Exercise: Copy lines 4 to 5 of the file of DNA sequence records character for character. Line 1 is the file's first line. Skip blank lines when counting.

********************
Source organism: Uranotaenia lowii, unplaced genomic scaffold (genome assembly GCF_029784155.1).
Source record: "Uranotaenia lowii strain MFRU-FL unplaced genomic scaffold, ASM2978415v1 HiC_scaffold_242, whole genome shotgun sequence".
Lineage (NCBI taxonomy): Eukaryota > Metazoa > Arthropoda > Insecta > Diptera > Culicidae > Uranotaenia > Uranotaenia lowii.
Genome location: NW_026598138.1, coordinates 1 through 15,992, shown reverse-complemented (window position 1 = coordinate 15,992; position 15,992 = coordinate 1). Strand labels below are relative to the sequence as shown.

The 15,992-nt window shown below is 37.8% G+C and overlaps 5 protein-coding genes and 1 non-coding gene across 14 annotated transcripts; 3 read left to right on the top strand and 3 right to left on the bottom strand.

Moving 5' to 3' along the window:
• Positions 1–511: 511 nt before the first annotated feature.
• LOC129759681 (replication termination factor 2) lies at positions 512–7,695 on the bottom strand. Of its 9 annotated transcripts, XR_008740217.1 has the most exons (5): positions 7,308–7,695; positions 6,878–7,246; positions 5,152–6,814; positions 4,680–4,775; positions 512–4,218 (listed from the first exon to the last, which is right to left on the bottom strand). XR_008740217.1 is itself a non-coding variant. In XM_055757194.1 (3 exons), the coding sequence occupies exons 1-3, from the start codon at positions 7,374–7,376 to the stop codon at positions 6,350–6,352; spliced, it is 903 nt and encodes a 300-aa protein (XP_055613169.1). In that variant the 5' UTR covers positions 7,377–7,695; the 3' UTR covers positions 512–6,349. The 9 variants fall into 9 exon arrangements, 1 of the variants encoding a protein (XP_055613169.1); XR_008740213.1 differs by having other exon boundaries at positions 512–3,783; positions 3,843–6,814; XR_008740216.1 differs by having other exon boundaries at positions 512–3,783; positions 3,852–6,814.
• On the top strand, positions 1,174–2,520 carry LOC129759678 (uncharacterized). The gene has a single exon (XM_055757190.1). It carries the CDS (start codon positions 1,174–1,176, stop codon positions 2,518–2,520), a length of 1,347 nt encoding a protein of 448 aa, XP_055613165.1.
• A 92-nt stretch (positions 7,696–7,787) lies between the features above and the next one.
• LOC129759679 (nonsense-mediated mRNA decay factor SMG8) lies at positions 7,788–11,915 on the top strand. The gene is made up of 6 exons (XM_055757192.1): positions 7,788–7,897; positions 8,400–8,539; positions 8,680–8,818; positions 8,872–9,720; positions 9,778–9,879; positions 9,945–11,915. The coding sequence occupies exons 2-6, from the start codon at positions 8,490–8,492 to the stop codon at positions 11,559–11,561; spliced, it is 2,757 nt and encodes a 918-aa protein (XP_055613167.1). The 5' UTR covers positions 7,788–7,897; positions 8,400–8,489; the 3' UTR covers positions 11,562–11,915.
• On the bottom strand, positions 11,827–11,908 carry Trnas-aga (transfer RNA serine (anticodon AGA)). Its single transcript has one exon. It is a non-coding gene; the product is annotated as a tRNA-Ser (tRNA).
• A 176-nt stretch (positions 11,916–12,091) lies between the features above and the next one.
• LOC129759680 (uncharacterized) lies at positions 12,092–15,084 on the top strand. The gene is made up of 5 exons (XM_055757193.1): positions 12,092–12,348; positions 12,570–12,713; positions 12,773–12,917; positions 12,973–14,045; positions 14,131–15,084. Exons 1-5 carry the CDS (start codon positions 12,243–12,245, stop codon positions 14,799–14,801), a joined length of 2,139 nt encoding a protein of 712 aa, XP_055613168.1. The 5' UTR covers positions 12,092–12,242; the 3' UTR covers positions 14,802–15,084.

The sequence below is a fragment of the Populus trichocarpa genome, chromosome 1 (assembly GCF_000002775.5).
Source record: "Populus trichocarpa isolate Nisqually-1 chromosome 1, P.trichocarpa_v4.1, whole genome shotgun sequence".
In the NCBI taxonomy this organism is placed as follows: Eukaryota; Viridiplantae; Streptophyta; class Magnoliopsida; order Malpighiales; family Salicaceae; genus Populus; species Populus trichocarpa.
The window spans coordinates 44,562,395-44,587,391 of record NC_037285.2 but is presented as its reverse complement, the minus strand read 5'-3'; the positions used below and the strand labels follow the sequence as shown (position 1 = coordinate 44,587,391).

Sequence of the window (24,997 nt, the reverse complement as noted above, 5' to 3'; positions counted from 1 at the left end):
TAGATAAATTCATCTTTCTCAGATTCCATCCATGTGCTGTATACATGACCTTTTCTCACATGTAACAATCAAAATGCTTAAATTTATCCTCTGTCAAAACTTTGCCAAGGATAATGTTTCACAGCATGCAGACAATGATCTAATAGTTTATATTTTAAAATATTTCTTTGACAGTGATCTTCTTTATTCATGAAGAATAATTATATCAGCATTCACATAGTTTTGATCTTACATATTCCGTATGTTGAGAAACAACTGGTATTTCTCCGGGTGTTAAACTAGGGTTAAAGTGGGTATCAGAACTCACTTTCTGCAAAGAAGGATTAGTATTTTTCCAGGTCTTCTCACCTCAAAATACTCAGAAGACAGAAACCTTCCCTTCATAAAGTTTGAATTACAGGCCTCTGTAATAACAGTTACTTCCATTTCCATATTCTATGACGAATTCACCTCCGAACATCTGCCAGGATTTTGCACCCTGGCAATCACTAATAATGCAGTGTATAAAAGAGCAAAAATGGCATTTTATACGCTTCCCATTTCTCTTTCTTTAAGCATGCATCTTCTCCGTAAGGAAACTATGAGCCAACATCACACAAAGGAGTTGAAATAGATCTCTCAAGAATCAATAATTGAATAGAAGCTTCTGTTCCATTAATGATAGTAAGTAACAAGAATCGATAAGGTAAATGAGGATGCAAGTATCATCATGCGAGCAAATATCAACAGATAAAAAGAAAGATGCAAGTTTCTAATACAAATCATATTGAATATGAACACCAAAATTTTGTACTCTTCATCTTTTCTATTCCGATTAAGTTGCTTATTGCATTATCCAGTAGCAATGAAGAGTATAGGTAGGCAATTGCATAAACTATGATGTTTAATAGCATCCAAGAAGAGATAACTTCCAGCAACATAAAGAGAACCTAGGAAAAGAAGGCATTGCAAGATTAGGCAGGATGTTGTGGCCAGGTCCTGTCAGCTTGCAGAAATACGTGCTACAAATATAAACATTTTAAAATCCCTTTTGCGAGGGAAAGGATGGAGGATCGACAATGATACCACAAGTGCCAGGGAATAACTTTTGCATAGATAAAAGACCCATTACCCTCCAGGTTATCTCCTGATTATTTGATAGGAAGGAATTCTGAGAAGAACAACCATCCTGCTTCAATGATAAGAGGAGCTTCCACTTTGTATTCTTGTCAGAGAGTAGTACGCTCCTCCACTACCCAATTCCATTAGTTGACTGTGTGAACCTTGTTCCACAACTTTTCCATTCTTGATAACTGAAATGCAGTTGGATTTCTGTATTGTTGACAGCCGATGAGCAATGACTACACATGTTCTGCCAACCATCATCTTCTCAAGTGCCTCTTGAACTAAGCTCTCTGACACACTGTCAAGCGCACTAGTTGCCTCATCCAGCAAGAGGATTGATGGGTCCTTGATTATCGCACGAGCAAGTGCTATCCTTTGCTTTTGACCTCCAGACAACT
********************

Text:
Genome location: NW_026598138.1, coordinates 1 through 15,992, shown reverse-complemented (window position 1 = coordinate 15,992; position 15,992 = coordinate 1). Strand labels below are relative to the sequence as shown.

The 15,992-nt window shown below is 37.8% G+C and overlaps 5 protein-coding genes and 1 non-coding gene across 14 annotated transcripts; 3 read left to right on the top strand and 3 right to left on the bottom strand.